Skip to main content

I Just Finished Reading: Dads of Disability




Dads of Disability is a collection of essays, poems and stories by and about Dads and how they cope with being a father to a disabled child. These stories were collected and edited by Gary Dietz, also a father to a disabled child.

Author's Synopsis-

This is not a 'how-to' book or a book of '5-ways to do this' or '10-ways to do that.' Rather, this collection uses a storytelling approach to illuminate the emotional lives of these fathers. Dads of Disability will begin or extend the conversation between and amongst fathers, mothers, extended families, care circles, and individuals with disabilities themselves. This book is for fathers and mothers. For friends and support circles. For care professionals. For teachers. For friends trying to understand their neighbor's challenges. For anyone interested in the variety of the emotional lives of fathers whose children experience a disability. "

Each essay or poem gives an in depth look inside the mind and heart of a dad at various crucial and defining moments in his parenthood journey. These are not just feel good Hallmark stories.  These aren't stories of saints in suits swooping in like Superman saving the day without breaking a sweat. No, these are real dads dealing with real life struggles of parenting a disabled child. And while they do sometimes save the day, the men in these stories don't want to be seen as heroes. They just want to be seen as dads.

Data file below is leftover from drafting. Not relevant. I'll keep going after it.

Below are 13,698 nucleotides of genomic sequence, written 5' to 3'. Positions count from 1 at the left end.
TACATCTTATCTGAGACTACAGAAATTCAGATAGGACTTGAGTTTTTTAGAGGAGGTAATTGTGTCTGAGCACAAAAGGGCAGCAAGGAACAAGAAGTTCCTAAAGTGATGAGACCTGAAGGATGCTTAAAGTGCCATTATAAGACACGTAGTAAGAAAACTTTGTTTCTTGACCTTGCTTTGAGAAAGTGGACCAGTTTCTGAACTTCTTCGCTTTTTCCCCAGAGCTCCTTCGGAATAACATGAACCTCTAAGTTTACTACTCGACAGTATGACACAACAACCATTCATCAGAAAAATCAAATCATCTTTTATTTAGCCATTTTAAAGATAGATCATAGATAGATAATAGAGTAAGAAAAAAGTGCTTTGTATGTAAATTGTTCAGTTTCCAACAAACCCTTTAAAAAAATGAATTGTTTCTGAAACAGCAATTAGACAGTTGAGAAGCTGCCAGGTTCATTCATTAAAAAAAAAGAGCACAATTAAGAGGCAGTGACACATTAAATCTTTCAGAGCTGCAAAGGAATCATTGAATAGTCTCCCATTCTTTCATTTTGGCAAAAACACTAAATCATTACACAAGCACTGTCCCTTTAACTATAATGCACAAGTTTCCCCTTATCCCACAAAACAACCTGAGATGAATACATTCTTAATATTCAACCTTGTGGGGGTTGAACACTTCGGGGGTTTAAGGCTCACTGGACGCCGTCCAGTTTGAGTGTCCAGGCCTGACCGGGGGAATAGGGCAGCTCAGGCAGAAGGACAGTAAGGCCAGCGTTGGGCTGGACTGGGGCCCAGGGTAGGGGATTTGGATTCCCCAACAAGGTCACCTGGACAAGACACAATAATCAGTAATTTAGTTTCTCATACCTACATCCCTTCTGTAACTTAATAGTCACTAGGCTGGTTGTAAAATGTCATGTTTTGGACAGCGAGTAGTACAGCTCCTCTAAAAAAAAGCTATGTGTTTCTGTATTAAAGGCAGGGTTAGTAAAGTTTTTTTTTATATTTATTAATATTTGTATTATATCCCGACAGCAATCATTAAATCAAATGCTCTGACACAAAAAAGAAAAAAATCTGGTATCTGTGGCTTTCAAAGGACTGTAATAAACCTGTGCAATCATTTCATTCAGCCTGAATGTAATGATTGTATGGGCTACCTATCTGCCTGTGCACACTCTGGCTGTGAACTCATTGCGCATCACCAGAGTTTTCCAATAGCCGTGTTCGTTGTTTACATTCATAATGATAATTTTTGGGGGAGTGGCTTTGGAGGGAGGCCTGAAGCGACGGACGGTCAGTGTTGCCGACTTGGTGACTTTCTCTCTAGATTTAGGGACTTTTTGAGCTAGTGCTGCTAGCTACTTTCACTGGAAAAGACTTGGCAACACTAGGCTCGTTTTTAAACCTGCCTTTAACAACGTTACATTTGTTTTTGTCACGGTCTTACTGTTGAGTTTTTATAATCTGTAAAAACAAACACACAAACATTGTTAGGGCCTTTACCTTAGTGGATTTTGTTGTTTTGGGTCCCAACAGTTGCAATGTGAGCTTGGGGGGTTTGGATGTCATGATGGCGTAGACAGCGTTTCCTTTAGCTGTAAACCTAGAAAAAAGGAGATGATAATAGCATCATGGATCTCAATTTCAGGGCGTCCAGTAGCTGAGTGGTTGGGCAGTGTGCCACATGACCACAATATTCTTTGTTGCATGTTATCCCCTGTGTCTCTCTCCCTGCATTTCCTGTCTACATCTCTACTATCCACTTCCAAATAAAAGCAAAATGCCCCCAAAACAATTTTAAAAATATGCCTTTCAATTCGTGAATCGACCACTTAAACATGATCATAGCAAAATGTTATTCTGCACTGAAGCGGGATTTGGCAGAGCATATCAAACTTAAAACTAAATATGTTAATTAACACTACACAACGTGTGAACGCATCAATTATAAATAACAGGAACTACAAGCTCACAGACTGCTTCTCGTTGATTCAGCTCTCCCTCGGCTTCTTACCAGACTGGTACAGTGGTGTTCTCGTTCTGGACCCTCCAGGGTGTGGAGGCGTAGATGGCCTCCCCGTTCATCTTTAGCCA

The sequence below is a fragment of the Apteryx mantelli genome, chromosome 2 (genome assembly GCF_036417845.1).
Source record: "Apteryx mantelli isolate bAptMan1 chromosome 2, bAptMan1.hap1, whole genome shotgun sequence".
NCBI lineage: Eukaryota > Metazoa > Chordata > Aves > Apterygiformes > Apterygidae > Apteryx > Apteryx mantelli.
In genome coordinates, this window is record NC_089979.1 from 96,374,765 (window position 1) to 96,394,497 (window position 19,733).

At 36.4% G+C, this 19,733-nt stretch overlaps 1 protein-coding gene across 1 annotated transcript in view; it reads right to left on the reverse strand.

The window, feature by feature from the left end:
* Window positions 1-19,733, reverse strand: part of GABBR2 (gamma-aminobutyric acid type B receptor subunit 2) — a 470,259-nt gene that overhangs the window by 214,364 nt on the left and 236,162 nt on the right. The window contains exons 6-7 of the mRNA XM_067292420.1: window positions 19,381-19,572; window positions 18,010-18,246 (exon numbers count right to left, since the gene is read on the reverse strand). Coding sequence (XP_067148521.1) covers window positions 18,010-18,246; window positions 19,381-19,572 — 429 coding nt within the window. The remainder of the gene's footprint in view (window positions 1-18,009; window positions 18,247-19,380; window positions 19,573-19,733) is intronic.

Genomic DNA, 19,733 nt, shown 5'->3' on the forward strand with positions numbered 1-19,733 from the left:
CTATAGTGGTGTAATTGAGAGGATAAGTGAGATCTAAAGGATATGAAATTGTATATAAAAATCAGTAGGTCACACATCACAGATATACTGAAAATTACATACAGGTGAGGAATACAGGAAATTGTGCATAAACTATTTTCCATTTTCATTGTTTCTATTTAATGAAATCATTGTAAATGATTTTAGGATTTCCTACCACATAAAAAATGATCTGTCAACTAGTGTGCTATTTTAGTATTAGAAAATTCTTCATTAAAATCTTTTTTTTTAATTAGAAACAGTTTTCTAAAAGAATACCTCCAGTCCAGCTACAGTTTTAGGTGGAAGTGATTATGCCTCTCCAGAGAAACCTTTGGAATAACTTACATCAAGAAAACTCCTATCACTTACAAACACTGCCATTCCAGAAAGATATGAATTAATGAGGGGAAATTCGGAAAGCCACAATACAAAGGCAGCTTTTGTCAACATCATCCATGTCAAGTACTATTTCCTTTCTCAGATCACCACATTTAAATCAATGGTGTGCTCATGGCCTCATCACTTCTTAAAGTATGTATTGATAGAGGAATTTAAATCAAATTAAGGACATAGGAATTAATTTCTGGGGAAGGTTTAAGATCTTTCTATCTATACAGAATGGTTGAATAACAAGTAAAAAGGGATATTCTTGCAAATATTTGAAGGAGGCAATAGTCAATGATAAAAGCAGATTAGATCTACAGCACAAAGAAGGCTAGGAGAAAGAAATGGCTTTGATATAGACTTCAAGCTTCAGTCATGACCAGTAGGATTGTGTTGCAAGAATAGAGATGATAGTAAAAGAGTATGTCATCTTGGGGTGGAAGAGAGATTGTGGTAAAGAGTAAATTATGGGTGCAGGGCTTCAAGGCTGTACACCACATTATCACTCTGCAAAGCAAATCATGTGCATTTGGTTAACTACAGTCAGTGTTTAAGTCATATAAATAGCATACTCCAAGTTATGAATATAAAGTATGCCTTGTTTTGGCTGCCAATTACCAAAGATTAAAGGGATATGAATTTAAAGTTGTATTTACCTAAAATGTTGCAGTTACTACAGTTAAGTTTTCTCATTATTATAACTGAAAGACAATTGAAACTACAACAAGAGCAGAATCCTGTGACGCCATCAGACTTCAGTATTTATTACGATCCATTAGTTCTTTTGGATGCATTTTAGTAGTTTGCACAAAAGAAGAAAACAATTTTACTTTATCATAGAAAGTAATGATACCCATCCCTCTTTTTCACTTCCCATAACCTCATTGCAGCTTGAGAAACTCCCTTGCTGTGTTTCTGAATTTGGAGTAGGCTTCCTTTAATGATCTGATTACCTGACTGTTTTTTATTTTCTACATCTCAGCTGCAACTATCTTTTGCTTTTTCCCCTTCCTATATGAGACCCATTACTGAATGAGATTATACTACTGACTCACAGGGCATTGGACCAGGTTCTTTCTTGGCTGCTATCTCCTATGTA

Every story is brutally honest, such as the story of the man who admits that he considered running away in a time of weakness and despair, but after contemplating the benefits of own childhood with a present, dependable and steadfast father in his life, has no choice but to reconsider.

One father talks about how reluctant he was to consider his wife's observations that "something was wrong". His struggle to overcome denial and walk into acceptance is a journey any parent of a child with disability can appreciate.

Another dad talks about learning, accepting and respecting his son's limits. He learns the hard way that there's a thin line between encouraging and pushing too hard.

Still another dad talks about the anticipation he felt when learning he was of having a son. He reminisces on how he planned to bond and to share father and son activities with his child. His child's severe disabilities changed all of those well-laid plans. This dad had to learn to adjust, accept and appreciate the kind of relationship he can have with son.